In 2015, Gov. Bruce Rauner signed a law banning “gay conversion therapy” for minors — a scientifically discredited practice in which counselors try to change a person’s sexual orientation from gay to straight. The practice has been widely condemned as not only ineffective but harmful by a variety of medical and mental health organizations, including the American Psychological Association, the American Academy of Pediatrics and the National Association of Social Workers.
Julie Rodgers has written a book about her experiences as one of the faces of the gay conversion movement and her journey to being the first openly gay person hired by Wheaton College, an evangelical Christian college in Illinois.
The book is called, “Outlove: A Queer Christian Survival Story.”
“I wanted people to see, to understand what happened,” Rodgers told WTTW News. “I thought, surely if Evangelicals, if conservative Christians knew how harmful this teaching is, then they would be moved to change. And I wanted them to see how hard we try and that we really, really want to be good. And that we’re not just, out to be sort of like these debaucherous rebels — that we really are earnest. And I wanted them to just get a glimpse into the heart of somebody like me and hope that maybe they’ll be moved to compassion and embrace us.”
Rodgers was also featured in “Pray Away.” a Netflix documentary about the movement.
“Ex-gay leaders are doing what they believe is the best thing for all of us,” Rodgers says in a scene from “Pray Away.” “The problem is that they think ‘whole and healthy’ means trying to fit ourselves into something we can’t be. I wish that they would listen to us and believe us when we say that we really are so much healthier and happier now that we’re no longer a part of that.”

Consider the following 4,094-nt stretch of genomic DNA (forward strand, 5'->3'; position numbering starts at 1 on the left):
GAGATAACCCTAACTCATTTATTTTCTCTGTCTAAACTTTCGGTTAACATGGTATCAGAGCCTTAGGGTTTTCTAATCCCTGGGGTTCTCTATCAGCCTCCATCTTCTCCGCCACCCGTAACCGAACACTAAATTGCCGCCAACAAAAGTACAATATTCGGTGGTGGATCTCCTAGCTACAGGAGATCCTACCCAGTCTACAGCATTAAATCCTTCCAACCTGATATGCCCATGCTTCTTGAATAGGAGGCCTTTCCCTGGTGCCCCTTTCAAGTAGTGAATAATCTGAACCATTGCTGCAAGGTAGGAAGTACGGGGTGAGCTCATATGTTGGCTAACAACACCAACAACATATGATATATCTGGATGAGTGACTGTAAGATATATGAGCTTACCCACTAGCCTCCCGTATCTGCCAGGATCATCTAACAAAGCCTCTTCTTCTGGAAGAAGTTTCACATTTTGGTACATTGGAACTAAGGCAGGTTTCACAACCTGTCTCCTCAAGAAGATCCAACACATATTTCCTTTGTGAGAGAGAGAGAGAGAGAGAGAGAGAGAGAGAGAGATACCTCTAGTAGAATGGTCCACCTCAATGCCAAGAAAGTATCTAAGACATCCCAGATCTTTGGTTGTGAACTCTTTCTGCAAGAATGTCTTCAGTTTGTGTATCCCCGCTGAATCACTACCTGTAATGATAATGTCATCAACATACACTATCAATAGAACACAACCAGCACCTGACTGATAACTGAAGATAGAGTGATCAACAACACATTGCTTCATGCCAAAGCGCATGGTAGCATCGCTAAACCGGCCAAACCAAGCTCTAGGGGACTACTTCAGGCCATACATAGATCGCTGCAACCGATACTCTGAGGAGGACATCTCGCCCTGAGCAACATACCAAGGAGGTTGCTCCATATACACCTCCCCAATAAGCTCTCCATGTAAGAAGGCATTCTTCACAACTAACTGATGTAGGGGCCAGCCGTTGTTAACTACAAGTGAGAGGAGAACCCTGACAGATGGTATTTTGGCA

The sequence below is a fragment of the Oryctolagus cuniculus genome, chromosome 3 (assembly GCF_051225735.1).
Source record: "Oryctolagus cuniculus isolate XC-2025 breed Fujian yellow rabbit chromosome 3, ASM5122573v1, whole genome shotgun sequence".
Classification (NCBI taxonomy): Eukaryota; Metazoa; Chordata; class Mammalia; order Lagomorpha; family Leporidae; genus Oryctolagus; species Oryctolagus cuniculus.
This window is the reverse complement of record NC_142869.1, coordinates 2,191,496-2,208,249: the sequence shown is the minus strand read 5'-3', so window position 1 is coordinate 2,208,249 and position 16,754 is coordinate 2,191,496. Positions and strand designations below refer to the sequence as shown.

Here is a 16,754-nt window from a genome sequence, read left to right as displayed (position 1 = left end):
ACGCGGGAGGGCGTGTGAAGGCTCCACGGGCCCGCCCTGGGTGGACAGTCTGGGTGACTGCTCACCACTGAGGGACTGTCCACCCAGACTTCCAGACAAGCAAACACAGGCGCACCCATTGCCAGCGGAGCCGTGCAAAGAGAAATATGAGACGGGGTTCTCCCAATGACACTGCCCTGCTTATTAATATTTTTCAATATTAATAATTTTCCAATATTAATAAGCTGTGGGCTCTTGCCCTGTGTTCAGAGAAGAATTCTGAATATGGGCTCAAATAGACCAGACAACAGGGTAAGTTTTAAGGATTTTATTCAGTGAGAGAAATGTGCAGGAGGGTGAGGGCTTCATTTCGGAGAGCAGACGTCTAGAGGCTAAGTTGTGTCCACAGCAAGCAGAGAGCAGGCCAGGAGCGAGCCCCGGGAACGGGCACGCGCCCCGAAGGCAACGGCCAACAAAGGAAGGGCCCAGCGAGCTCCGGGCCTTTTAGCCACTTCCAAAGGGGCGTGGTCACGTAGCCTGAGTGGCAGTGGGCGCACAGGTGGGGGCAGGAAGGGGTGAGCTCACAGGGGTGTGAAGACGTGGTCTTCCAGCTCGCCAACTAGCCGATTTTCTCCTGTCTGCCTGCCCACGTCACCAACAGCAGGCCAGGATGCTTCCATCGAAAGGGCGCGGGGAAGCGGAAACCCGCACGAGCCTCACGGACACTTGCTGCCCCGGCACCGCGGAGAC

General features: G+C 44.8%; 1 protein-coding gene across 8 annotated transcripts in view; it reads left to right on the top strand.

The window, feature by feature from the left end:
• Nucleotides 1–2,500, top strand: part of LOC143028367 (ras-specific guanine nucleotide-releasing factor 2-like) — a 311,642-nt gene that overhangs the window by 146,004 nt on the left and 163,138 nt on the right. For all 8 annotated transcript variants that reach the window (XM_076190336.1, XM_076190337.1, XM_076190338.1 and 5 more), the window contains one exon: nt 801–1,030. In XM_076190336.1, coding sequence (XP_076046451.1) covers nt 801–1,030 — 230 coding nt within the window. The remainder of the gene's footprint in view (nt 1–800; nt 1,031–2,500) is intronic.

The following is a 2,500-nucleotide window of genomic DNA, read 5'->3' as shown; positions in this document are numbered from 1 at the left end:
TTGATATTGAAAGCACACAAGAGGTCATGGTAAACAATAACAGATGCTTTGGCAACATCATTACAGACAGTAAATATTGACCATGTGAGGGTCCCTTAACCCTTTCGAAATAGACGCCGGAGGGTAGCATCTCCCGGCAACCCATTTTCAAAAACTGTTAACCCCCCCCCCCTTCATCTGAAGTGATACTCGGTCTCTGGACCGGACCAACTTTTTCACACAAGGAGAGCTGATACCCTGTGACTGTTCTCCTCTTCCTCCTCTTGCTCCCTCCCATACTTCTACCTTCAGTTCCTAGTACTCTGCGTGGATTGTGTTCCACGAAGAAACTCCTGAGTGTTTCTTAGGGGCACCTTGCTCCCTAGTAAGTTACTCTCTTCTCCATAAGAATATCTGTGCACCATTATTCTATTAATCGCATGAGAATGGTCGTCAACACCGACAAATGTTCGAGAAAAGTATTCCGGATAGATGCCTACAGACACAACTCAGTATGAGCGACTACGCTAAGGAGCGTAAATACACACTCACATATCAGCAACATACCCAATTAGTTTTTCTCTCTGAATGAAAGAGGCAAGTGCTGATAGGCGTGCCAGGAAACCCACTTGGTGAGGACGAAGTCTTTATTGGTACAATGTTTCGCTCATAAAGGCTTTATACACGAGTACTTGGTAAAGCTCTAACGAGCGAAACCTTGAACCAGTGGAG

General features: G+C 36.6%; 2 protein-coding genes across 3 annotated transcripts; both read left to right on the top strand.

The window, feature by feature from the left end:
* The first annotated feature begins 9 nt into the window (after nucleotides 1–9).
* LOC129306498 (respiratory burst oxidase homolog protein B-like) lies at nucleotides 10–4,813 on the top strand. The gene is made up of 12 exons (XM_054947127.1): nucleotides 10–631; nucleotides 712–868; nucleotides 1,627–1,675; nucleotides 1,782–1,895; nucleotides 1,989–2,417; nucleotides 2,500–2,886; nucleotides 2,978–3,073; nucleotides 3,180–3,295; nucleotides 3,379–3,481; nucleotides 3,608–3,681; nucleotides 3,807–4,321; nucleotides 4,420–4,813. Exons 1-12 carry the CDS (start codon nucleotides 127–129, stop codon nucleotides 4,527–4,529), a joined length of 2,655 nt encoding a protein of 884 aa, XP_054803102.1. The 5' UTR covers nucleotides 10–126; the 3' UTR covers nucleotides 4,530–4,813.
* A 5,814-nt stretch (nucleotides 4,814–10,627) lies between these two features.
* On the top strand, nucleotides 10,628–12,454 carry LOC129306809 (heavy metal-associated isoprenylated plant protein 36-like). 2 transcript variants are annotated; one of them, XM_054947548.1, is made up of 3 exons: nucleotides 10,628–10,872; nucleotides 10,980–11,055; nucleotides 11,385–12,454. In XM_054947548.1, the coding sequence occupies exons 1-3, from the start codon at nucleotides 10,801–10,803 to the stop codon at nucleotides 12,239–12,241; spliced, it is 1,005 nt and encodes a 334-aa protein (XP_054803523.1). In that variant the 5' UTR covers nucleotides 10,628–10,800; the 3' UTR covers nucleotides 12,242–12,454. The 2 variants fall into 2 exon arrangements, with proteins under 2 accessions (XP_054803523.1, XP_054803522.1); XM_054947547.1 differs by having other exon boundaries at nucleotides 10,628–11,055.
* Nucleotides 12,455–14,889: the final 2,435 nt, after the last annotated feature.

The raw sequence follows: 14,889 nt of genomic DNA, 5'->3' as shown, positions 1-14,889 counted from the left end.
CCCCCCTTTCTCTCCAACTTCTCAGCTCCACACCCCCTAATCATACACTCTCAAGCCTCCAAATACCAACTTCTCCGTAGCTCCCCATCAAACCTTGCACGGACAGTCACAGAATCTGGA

Watch a trailer for the film here. Below, an excerpt from “Outlove.”
I was fresh out of college, six years into my journey toward freedom from homosexuality, and I was still super gay. In the fourth-row, center-aisle seat at Living Hope’s weekly support group for people who struggled with same-sex attractions, I listened to Ricky Chelette, the executive director of Living Hope Ministries, preach a message about a parable in the Gospel of Luke.
In the story, a son asks his father for his inheritance while his dad is still alive. Then the son goes to a far-off place and parties the money away. One day, after squandering his wealth, he wakes up in a literal pigsty and realizes he can go home. The whole way home, he prepares a speech for his father. He imagines himself falling at his father’s feet, pleading for forgiveness. He resolves to offer himself as a servant in his father’s house, where the servants—enslaved people—had a nice life compared to the ruins he faced in the faraway land. When the son finally turns the corner onto the road that ends at his father’s house, he’s stunned to see his father standing on the porch, looking down the road, awaiting his return. His dad runs to him, throws his coat around him, and wraps him up in his arms. The son falls to the ground to beg for mercy, but his father pulls him right back up, embracing him and weeping. Then he tells his servants to slay a fattened calf and prepare to throw a party—his lost son had come home (Luke 15:11–32).